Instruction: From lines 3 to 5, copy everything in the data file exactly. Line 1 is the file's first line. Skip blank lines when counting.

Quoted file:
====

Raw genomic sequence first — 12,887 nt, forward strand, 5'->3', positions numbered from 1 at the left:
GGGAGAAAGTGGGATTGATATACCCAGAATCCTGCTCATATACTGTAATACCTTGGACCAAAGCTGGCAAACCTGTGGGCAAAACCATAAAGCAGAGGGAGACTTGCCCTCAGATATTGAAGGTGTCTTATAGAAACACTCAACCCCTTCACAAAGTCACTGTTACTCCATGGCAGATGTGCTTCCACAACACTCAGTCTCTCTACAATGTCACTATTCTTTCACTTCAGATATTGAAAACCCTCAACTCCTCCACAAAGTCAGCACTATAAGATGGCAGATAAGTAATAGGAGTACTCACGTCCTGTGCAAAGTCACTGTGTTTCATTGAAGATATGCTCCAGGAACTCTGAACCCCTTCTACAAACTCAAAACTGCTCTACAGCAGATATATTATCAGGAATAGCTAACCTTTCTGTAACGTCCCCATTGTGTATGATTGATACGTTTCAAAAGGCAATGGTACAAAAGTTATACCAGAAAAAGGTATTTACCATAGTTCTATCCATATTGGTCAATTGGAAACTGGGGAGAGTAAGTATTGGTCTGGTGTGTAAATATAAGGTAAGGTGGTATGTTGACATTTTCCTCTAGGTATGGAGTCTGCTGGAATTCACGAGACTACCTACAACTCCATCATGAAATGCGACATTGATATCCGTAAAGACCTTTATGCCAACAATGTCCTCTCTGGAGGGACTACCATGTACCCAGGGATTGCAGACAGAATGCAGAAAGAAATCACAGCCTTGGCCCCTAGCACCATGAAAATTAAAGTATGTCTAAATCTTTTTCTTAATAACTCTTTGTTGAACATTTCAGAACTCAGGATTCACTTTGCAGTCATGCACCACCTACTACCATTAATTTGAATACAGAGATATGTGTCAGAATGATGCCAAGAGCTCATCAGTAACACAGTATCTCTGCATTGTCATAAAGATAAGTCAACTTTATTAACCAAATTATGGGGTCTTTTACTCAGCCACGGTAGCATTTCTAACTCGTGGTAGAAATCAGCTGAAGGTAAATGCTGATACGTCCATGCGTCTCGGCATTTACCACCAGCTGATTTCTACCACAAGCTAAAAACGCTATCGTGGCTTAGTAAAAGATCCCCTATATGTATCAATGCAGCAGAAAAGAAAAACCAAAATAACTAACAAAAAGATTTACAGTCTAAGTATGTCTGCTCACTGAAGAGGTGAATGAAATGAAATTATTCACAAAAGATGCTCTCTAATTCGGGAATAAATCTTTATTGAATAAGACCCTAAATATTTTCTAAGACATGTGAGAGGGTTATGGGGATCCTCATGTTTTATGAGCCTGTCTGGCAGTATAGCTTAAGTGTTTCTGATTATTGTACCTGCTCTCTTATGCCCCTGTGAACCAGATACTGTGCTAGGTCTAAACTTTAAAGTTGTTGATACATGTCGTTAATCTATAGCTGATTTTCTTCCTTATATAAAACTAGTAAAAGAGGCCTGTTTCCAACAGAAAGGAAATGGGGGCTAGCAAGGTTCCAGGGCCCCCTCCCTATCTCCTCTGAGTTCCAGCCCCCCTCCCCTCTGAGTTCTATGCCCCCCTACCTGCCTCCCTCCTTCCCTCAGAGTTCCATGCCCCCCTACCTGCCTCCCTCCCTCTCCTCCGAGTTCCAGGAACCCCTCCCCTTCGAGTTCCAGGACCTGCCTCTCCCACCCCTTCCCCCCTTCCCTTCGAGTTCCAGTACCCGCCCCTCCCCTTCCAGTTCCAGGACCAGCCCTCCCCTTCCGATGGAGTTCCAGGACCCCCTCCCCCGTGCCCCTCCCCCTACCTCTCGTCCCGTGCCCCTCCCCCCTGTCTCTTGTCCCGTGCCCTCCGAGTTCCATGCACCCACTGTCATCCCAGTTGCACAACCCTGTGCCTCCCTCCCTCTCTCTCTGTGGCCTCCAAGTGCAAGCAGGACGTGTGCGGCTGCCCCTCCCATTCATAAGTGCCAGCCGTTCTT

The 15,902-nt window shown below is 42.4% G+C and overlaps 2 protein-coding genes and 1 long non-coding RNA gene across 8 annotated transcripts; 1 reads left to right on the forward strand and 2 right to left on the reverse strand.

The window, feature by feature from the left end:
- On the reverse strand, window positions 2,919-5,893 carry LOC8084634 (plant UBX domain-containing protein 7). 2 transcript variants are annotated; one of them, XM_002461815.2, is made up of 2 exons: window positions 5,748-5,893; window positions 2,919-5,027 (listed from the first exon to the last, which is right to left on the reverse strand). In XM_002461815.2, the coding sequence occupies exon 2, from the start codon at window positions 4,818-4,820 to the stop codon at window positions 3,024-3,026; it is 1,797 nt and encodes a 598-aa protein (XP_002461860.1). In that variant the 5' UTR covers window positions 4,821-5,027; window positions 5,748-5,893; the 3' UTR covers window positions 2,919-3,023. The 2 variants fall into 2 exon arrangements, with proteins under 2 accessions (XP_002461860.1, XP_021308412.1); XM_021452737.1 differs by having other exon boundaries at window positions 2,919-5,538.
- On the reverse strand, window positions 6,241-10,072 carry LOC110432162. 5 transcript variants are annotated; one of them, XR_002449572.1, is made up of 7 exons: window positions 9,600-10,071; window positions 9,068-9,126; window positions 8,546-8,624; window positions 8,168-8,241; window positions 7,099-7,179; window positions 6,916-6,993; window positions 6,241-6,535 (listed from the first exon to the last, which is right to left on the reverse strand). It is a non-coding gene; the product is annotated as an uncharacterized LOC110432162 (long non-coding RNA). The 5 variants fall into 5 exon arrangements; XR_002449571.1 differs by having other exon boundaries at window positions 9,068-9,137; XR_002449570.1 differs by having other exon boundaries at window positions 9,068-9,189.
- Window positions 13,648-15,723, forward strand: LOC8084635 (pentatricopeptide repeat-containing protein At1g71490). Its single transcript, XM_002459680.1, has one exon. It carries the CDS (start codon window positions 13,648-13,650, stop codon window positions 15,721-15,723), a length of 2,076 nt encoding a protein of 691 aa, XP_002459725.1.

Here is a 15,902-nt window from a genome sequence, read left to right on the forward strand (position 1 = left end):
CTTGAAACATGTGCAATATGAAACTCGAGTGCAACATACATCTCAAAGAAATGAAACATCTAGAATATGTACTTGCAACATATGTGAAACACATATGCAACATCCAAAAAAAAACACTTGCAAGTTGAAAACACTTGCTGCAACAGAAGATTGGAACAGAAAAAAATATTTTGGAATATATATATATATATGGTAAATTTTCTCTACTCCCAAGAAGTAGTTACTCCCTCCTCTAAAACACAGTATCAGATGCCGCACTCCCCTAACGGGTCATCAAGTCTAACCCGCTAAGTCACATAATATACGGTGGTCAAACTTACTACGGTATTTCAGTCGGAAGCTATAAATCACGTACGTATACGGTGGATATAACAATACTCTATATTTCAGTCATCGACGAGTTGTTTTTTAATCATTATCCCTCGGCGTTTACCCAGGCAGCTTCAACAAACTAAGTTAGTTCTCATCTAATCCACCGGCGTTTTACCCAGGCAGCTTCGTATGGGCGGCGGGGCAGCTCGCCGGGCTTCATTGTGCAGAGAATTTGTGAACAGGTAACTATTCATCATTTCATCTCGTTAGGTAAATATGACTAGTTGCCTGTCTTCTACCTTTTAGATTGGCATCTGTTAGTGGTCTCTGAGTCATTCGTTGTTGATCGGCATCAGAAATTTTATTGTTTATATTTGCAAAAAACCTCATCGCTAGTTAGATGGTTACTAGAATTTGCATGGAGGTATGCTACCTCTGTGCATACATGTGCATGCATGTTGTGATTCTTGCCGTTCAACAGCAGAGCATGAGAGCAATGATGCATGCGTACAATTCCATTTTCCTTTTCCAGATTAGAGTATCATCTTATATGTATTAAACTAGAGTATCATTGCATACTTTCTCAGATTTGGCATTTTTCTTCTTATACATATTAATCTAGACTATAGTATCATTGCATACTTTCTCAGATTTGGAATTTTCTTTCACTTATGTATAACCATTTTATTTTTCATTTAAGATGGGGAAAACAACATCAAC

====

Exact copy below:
The 15,902-nt window shown below is 42.4% G+C and overlaps 2 protein-coding genes and 1 long non-coding RNA gene across 8 annotated transcripts; 1 reads left to right on the forward strand and 2 right to left on the reverse strand.

The window, feature by feature from the left end:
- On the reverse strand, window positions 2,919-5,893 carry LOC8084634 (plant UBX domain-containing protein 7). 2 transcript variants are annotated; one of them, XM_002461815.2, is made up of 2 exons: window positions 5,748-5,893; window positions 2,919-5,027 (listed from the first exon to the last, which is right to left on the reverse strand). In XM_002461815.2, the coding sequence occupies exon 2, from the start codon at window positions 4,818-4,820 to the stop codon at window positions 3,024-3,026; it is 1,797 nt and encodes a 598-aa protein (XP_002461860.1). In that variant the 5' UTR covers window positions 4,821-5,027; window positions 5,748-5,893; the 3' UTR covers window positions 2,919-3,023. The 2 variants fall into 2 exon arrangements, with proteins under 2 accessions (XP_002461860.1, XP_021308412.1); XM_021452737.1 differs by having other exon boundaries at window positions 2,919-5,538.